Wiltshire [eng]

Morning campers 😉

I’ve been writing in Polish for a while and I know that there are a few people out there who really enjoy reading my entries. However writing in English is a completely different matter!
Nevertheless, we promised ourselves that during our trip we will do things we love as finally we will have some time on our hands, and for me learning something new is definitely something I enjoy. So here we go I will write here at least twice a week for everyone who is interested in our endevours and adventures 😉
There is nothing better than sitting in the office or in your home, buried deeply in your comfort zone and reading about what happens to some crazy people who travel with a lurcher, on a tight budget in a 28 year old car!

OK, are you ready?

We only left Plymouth a few days ago, but it seems we’ve been in transit for much longer as we’ve been to so many different places and experienced more than in a month of our previous, settled life…

I remi was rember that Marek was planning to leave Plymouth in the morning by 9 am… It wasn’t easy for me as it was the first time I was saying good bye to my parents knowing I will not see them for the next three months… And I don’t care how old I am, it was a struggle!

Anyway, we stopped in Wiltshire for our first night and I couldn’t believe how the landscape and environment can change in a matter of two hours of drive.
We were so lucky.
Marek used an app for finding wildcamping spots and found a pub near Stonehenge, whose owners kindly allow overnight parking. It was in a centre of a beautiful village which to me loooked very Polish 😉 As we were reaching our destination we saw waving fields of wheat and maze. Blimey. No sheep???
No, no sheep babe, which means that soil there must of much better quality than in the Westcountry and local folks are able to grow crops.
I was mesmarised with thatched cottages and stunning gardens. It seemed that every single person living there did nothing apart from tending their lawns and making crotchet curtain nets.

As I was filiming one of the gardens a lady’s head popped through the first floor window and shouted to me: ‚ I am glad you enjoy my flowers’. I said: ‚Yes, they are lovely and I am making a video’.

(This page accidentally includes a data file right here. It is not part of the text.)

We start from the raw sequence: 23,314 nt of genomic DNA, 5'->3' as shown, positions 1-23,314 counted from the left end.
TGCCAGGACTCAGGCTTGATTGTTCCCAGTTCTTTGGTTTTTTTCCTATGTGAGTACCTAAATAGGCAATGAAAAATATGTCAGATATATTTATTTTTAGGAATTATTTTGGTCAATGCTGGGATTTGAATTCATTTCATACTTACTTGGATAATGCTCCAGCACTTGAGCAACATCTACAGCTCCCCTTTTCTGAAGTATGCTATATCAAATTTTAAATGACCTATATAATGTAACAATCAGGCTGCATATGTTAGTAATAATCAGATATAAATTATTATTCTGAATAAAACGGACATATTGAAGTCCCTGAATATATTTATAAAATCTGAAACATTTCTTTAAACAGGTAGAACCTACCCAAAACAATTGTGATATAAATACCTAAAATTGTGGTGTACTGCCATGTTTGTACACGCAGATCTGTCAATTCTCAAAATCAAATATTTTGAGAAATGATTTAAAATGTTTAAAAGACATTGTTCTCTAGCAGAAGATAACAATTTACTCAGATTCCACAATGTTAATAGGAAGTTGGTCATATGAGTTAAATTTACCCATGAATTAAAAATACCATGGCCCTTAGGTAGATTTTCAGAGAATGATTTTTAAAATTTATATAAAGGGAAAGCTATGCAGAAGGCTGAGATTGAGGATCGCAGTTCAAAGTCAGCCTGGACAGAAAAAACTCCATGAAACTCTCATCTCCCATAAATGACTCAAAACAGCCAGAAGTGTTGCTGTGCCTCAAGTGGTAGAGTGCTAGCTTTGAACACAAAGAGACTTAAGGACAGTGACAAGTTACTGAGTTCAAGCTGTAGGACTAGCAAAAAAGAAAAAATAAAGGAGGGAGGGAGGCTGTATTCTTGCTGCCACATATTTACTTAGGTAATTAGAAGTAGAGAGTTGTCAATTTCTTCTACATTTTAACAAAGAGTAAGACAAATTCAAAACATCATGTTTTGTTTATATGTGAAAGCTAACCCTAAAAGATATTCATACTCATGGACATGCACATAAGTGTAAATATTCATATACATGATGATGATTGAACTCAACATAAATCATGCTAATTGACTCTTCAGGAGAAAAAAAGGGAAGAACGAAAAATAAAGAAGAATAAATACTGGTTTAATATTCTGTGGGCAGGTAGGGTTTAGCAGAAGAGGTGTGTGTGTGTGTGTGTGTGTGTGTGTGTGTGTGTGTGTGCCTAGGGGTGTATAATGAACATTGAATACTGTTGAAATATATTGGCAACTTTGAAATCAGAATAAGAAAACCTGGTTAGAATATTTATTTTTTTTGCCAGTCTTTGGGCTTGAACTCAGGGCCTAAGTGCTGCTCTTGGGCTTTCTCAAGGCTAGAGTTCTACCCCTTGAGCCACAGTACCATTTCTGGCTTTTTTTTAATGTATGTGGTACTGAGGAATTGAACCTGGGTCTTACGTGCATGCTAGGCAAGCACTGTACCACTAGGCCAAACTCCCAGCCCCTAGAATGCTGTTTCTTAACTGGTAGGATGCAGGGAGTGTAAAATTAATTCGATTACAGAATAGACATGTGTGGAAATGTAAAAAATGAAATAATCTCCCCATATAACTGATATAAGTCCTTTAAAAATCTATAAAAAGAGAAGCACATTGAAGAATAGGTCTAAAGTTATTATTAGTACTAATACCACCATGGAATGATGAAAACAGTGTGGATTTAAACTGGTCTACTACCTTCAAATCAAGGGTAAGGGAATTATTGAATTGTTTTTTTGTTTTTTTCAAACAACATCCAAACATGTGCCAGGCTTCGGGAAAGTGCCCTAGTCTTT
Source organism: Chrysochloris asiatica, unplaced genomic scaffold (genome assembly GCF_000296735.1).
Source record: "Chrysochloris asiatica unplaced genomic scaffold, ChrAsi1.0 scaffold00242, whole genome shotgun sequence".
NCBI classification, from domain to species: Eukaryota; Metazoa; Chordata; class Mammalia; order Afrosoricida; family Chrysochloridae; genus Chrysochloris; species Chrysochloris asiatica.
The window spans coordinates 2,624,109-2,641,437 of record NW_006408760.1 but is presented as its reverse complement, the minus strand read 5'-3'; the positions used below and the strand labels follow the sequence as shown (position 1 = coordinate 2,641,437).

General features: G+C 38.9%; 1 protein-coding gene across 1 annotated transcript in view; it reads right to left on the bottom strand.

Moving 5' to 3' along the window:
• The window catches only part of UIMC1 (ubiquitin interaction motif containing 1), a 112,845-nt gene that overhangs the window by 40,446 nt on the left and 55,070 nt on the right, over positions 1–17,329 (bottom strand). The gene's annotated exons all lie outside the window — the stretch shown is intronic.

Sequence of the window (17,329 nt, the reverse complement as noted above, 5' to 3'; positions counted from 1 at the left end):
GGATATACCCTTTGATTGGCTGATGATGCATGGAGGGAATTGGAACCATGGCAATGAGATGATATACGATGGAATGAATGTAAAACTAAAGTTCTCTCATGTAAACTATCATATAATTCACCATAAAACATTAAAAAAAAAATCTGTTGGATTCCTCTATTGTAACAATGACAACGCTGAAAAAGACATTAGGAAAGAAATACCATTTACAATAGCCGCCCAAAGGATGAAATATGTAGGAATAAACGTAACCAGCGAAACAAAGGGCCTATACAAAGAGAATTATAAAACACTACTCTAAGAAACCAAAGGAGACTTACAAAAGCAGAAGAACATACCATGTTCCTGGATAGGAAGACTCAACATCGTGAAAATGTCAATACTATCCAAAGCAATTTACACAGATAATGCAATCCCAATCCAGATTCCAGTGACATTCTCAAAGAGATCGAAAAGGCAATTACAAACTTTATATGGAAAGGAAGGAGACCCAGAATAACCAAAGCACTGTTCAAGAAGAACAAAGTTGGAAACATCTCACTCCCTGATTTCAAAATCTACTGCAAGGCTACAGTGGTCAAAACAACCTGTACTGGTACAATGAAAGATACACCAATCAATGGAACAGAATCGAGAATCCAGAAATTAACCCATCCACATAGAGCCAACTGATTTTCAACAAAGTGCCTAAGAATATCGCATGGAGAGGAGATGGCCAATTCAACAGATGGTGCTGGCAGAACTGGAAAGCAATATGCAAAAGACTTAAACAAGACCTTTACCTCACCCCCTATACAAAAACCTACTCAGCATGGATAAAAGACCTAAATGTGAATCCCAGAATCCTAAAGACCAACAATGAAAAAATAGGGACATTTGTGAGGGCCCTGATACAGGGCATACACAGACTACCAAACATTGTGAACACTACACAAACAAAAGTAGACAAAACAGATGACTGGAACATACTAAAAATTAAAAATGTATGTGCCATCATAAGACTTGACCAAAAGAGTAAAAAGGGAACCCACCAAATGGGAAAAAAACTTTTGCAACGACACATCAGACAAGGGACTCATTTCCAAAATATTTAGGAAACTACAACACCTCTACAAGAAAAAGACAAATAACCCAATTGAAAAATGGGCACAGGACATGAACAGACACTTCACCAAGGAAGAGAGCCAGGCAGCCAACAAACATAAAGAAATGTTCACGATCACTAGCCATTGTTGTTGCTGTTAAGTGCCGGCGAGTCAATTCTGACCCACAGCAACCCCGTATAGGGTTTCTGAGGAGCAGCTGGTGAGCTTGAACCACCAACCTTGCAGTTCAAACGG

Then the head disappered back into the house. The house wwas lovely too. It reminded me old, wooden houses you can see in etnographic parks in Poland.

As I was walking away I was thinking aloud and said to the camera: Oh I wish I asked the lady if she could talk to me a little and take part in the video… As I was finishing saying that, the lady ran towards me with a piece of paper in her hand saying: I just thought that if you are making a video, please send me a link! Here is my email address.

😉 We went back to her garden and shot a few scenes together. Her name is Priscilla and I was overwhelmed with her kindness. She told me a little bit about the house and the garden. The house was originally a barn which burnt down and was rebuilt in 1980s. The kept some old beams, probably inside, as the outside looked very modern. I noticed a good battery of solar panels on the roof. I told Priscilla that the flowers she had in her garden are very popular in Poland and that one day when we settle down I will definitely plant them too!
She smiled and said that she collected the seeds in France and at first she planted yellow ones, but she didn’t like them. this year she has magnificent red and pinks which attracted my and the bees!

In the morning I went for a nice walk with Diesel to see the rest of the village.

It looked like a village from a postcard or a tin of biscuits.

Opposite the pub there was a community hall with a clock tower. That clock was the only mean of telling the time we had that day and it was lovely to think that here come the days when we will not need to set a morning alarm anymore!

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